All the competitors and coaches were put up in a swanky hotel near the courthouse. There was no prize money and not many perks, but it was a great honor and an exciting way to start my life as a lawyer.
There was an item of swag, however, that was particularly amazing. One day a table in the hotel lobby was stacked with a lovely pyramid of coffee mugs, each emblazoned with the familiar scale of justice design and the words, “National Trail Competition.”
I did a double-take. As you can see, I had read the words correctly. The commemorative mugs created for all the law student participants had a typo in the single most important word. Naturally, I grabbed a couple as souvenirs. Then I got to thinking.
How many people, I wondered, had looked at this misspelling and thought, “Yeah, that’s okay?” First there must have been the typesetter; then someone else in the print shop probably approved the design; then somebody representing the competition likely signed off before it was printed on several hundred mugs; someone else opened the boxes at the hotel and created the mug pyramid I saw; and finally an event organizer smiled at the prospect of us eager law students reducing the pile to rubble. At each step, someone whose job included looking at the design saw the typo, but observed nothing, and therefore said nothing.
I have no idea how many of my fellow 3Ls saw these mugs before I got to the table and started laughing.
This is hardly an isolated incident. The fundamental problem with safety professionals piously advising the boots on the ground to be situationally aware is that people miss the easy stuff all the time.
Exhibits B and C. Now that I am a lawyer whose practice concentrates on safety and security in public places, I give a lot of presentations and training sessions, often in hotel conference rooms. Sometimes, all I have to do is show up in order to get good new material.
I was invited early last year to present at a week long conference about safety and security in public accommodations. The program was held in a reputable hotel in a major metropolitan area. That location was selected to be convenient for the program staff, whose home office was located nearby. Yet, despite all these advantages, they too slipped on a giant banana peel.
When we instructors arrived, the screen on which we were to project our slides had been set up directly in front of the emergency exit doors. It was not hard to see this problem, as the Exit sign remained visible above the screen. Moreover, the entire purpose of the conference was to train venue and event professionals about safety and security issues in locations like this, so you would think there would have been heightened sensitivity to this sort of error.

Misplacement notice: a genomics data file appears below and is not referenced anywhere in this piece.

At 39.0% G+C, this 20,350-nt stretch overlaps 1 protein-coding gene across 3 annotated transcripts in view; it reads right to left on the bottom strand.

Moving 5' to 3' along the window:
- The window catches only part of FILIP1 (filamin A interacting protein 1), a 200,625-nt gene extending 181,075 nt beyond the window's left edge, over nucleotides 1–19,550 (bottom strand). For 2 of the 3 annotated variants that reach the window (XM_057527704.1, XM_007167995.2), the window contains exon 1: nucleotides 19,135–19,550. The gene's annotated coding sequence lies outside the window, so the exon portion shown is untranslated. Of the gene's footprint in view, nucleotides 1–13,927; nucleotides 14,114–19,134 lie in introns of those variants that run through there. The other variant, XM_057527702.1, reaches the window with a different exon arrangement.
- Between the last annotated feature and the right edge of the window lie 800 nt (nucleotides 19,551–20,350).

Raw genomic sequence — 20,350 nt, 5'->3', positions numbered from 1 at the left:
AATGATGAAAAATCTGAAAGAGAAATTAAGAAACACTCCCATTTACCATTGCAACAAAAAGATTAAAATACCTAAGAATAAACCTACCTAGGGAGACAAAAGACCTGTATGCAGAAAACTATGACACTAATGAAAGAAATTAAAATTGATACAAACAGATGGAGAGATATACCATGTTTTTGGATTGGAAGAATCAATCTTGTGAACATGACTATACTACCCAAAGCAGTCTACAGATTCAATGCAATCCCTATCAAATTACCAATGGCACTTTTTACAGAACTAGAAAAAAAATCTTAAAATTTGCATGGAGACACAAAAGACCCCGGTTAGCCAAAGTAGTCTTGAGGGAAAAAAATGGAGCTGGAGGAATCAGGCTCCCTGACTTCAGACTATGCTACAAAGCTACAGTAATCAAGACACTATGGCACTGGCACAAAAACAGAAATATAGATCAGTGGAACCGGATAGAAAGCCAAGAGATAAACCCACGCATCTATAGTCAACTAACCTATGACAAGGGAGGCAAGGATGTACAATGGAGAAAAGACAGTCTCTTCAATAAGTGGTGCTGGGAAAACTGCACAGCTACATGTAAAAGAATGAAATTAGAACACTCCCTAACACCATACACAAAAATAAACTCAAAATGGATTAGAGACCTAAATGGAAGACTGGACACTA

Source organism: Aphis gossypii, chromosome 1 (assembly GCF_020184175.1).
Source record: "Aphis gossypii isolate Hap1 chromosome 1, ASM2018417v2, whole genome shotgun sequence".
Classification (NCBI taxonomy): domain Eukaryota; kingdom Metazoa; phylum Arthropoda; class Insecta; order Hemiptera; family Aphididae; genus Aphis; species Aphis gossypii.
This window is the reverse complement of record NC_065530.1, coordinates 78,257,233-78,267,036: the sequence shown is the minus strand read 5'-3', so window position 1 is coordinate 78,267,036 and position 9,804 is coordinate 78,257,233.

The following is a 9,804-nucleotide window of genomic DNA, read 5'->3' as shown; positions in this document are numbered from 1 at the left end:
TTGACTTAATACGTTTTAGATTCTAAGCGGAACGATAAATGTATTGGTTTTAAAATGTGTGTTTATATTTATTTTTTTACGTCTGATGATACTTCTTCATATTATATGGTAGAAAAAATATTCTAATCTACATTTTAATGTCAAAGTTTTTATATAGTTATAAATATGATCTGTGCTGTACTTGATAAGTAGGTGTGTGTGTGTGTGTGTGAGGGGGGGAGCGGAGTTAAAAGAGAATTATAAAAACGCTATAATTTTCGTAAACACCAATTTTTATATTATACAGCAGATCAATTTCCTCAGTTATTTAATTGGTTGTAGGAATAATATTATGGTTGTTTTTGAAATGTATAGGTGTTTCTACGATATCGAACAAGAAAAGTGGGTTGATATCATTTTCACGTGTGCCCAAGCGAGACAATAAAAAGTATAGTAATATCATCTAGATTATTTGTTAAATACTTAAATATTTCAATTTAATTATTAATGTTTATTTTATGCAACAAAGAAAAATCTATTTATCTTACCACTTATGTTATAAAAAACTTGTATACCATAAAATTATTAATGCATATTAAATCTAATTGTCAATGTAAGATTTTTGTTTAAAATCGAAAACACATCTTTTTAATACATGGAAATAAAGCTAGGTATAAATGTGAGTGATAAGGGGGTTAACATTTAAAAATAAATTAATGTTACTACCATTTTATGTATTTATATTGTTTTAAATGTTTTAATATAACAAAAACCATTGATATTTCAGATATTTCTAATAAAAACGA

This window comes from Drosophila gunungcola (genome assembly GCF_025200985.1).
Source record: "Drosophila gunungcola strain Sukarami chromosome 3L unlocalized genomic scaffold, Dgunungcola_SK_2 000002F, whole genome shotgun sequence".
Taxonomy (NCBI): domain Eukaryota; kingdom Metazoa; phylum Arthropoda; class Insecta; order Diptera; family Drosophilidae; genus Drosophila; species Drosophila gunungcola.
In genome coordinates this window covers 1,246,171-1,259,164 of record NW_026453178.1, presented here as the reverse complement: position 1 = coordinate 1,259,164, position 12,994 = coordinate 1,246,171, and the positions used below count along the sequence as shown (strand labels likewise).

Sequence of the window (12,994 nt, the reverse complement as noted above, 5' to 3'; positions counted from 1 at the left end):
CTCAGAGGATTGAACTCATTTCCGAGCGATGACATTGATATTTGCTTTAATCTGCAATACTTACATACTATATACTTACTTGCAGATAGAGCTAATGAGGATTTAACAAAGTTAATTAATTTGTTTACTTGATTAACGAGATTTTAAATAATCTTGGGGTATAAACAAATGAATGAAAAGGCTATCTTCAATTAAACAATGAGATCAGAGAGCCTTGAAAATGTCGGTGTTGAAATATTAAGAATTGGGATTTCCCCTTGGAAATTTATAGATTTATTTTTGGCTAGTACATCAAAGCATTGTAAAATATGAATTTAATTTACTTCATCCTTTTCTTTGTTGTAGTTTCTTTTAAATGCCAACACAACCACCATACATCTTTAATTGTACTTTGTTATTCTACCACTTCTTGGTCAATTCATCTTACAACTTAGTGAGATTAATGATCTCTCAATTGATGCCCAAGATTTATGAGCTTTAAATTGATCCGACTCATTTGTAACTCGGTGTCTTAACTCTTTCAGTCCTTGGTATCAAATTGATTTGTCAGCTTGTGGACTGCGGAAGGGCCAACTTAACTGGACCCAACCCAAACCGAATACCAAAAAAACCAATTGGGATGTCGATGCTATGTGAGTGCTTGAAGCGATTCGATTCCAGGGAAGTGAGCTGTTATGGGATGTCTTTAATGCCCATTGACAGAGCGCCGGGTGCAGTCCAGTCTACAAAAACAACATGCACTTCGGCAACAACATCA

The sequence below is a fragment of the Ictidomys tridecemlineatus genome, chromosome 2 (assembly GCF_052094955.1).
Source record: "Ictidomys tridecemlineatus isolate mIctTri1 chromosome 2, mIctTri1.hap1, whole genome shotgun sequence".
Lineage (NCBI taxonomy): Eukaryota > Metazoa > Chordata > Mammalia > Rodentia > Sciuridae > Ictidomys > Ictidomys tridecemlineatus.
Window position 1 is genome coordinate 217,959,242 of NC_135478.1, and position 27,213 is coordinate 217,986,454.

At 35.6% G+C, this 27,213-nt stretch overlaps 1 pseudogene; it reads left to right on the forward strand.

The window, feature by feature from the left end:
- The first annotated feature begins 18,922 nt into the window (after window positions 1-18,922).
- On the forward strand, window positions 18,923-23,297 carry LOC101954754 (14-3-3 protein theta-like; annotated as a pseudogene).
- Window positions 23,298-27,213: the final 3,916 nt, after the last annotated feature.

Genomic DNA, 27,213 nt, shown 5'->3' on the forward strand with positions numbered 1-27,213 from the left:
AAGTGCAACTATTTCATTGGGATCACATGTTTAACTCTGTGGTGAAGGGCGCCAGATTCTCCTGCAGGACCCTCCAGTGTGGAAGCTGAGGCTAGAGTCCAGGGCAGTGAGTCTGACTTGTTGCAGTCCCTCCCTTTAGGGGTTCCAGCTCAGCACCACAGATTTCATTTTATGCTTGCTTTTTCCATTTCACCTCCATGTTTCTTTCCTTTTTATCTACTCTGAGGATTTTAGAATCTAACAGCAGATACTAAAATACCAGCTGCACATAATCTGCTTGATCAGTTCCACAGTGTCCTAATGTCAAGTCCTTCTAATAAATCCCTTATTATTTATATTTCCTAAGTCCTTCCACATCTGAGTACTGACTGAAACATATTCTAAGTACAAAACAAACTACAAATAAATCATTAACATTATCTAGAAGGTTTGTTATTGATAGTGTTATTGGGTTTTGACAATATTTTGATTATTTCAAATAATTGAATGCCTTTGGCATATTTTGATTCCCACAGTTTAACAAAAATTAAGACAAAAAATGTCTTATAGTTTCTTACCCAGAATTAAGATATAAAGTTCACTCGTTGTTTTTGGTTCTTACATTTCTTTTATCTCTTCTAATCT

I leave it to you to decide whether the greater problem was that the hotel, for whom this was doubtless not their first rodeo, had blocked their own emergency exit, or that the program staff ignored three days of faculty mockery until they finally deigned to have the hazard removed.When I finished my duties that week, I figured that it was just a case of professional indifference or the absence of situational awareness. I was soon to be set straight.
Two months later, I was asked to lead crowd manager training in another hotel conference room. Once again, the screen blocked the emergency exit doors. But this time, the obstruction was designed and built into the room. So add the architect and code officials who created and signed off as perhaps not as situationally aware as one might hope.
SITUATIONAL AWARENESS DEFINED
It is important to define our terms. I didn’t figure this one would be hard, and it wasn’t. Here is the definition of “situational awareness” from the U.S. Coast Guard’s training materials, which is consistent with the other definitions I have seen:
Situational Awareness is the ability to identify, process, and comprehend the critical elements of information about what is happening to the team with regards to the mission. More simply, it’s knowing what is going on around you. [Emphasis in original.]
SITUATIONAL AWARENESS APPLIED
Applying the definition is obviously the harder part. It’s fine to say that everyone should know what is going on around them, but as my ironic examples suggest, we would be wrong to assume that even people who have no function other than to be situationally aware actually do know what’s going on around them.
Add the fact that many venue and event jobs are part-time, seasonal, hourly, and relatively low-paid and you have what one smart client of mine refers to as an “opportunity.